Key words: immune system, viruses, bacteria, fungi, parasites, phagocytosis, inflammatory response, allergic disease, non-specific defences, acquired immunity, passive immunity, humoral response, antigen, antibody, hypersensitivity, cellular immunity, vaccination, hay fever, eczema, histamine, prostaglandins, interleukin, urticaria, anaphylaxis
Date: Sept 2000
Category: 16. Food Intolerance/Allergy
Author: DJE Candlish
Allergy is the exaggerated reaction or hypersensitivity of the body to a substance (usually a protein) to which it has become sensitised. It is due to the immune system reacting to a harmless substance as if it posed a threat to the body.
The normal function of the immune system is to defend the body against 'foreign' cells such as viruses, bacteria, fungi and parasites and to destroy abnormal cells, such as cells infected by viruses, chemically altered cells and cancer cells. These are detected by the immune system as 'foreign' or 'non-self' substances. There are two aspects to this defence by the immune system - non-specific and specific.
The non-specific defence mechanisms are present from birth. They destroy foreign cells in two ways, by phagocytosis and through the inflammatory response.
Phagocytosis is the process of engulfing and destroying foreign organisms or particles of damaged cells by macrophages, neutrophils and other specially adapted cells collectively known as phagocytes.
In healthy individuals, the inflammatory response is a useful defence against infection and helps to start the healing process by increasing blood flow to the site of an injury. In allergic individuals, however, inflammation is triggered inappropriately, when there is no injury. In this situation, inflammation can cause some of the symptoms of allergic disease.
The body has other non-specific defences that prevent the entry of micro-organisms. These include:
∑ the skin, which acts as a physical barrier and produces sweat and sebum which have mild antiseptic properties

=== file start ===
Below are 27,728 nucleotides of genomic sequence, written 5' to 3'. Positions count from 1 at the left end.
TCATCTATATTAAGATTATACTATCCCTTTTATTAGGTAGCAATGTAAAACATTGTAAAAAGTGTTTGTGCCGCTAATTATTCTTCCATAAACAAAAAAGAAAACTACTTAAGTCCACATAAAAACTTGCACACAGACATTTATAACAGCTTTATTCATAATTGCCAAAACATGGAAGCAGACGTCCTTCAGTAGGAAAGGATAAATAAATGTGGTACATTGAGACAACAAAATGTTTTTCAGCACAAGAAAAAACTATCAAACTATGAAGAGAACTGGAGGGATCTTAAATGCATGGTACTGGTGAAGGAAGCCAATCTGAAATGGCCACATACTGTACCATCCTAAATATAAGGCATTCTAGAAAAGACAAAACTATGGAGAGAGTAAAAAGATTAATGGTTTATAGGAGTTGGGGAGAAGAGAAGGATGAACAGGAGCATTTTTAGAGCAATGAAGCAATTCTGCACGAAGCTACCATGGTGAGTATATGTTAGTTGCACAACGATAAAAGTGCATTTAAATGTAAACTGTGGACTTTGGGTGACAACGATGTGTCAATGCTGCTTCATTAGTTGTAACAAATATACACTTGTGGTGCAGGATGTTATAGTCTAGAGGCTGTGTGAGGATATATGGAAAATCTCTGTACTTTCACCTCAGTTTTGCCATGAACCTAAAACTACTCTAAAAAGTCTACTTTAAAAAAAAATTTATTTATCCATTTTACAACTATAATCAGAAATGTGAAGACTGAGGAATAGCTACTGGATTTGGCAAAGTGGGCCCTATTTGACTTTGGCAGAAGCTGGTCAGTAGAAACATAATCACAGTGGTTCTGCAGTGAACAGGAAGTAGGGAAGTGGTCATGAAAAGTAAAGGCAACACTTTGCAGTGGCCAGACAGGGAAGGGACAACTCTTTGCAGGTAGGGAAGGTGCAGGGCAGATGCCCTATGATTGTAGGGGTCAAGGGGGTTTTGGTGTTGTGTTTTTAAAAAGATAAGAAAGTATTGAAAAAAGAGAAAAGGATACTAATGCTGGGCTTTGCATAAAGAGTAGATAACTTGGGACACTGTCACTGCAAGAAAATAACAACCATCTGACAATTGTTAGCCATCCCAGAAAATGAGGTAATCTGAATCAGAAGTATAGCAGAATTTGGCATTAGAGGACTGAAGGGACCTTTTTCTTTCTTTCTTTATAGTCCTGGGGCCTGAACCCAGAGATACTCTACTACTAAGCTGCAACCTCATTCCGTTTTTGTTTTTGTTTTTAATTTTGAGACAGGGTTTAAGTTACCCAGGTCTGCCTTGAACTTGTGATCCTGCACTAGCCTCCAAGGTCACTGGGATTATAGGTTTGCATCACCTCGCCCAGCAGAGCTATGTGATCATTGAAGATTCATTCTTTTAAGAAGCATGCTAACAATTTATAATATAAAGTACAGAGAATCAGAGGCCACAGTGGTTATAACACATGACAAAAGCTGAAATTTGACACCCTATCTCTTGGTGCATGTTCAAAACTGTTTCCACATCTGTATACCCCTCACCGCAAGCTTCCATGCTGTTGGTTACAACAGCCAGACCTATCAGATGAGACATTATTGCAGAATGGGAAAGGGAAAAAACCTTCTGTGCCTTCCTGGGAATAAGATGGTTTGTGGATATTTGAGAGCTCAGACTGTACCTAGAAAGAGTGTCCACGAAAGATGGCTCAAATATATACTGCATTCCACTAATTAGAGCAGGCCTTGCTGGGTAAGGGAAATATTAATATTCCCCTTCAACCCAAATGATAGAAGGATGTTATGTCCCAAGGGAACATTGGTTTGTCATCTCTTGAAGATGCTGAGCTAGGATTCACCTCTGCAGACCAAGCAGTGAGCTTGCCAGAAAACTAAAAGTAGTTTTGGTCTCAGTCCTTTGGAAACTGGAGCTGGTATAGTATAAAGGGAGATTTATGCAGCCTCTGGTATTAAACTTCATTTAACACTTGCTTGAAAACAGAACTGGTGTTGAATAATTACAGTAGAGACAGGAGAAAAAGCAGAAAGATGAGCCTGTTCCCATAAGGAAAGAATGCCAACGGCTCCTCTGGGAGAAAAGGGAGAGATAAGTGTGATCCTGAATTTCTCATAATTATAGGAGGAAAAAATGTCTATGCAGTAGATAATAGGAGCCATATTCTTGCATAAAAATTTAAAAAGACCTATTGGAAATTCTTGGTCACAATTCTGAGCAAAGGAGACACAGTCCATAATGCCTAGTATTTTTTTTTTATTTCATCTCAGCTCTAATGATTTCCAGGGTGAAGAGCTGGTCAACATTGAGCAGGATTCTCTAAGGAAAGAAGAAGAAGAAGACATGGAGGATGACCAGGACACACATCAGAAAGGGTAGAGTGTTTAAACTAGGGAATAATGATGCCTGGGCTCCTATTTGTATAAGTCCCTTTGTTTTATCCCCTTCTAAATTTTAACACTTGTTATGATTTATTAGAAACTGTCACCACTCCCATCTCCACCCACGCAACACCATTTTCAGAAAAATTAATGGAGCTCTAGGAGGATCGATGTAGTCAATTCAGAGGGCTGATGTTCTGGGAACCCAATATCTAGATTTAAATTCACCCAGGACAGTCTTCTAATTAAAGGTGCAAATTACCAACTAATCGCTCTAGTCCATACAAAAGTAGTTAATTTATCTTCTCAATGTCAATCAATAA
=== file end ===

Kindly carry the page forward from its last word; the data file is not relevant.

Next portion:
∑ mucous membranes, which are a less effective barrier than the skin
∑ cilia, which 'sweep out' small particles and micro-organisms from the nasal passages and the lungs
∑ the digestive tract, which contains acid and enzymes that destroy most organisms
∑ lysozome, an enzyme that can digest bacterial cell walls, found in tears, nasal mucus and saliva.
The specific defences of the immune system are more complex. They are not present at birth, but develop in response to contact with a foreign cell or substance and so are known as acquired defences. One example of this is acquired immunity to infectious diseases in childhood. A child who develops measles once usually becomes immune to it and does not suffer from it again. Acquired immunity involves two complementary processes, the humoral response and the cellular response.
The Humoral Response
The humoral response or humoral immunity is the result of an antigen stimulating the body to form a specific antibody, which then neutralises the antigen.
An antigen is usually a foreign protein, such as those present in the cell walls of bacteria or viruses. Other organic substances, such as lipids and complex carbohydrates, can also act as antigens.
An antibody is a specific type of protein usually referred to as an immuno-globulin. This protein binds to the antigen in the antigen-antibody reaction, neutralising the antigen by forming a harmless complex. An antibody is specific to only one antigen.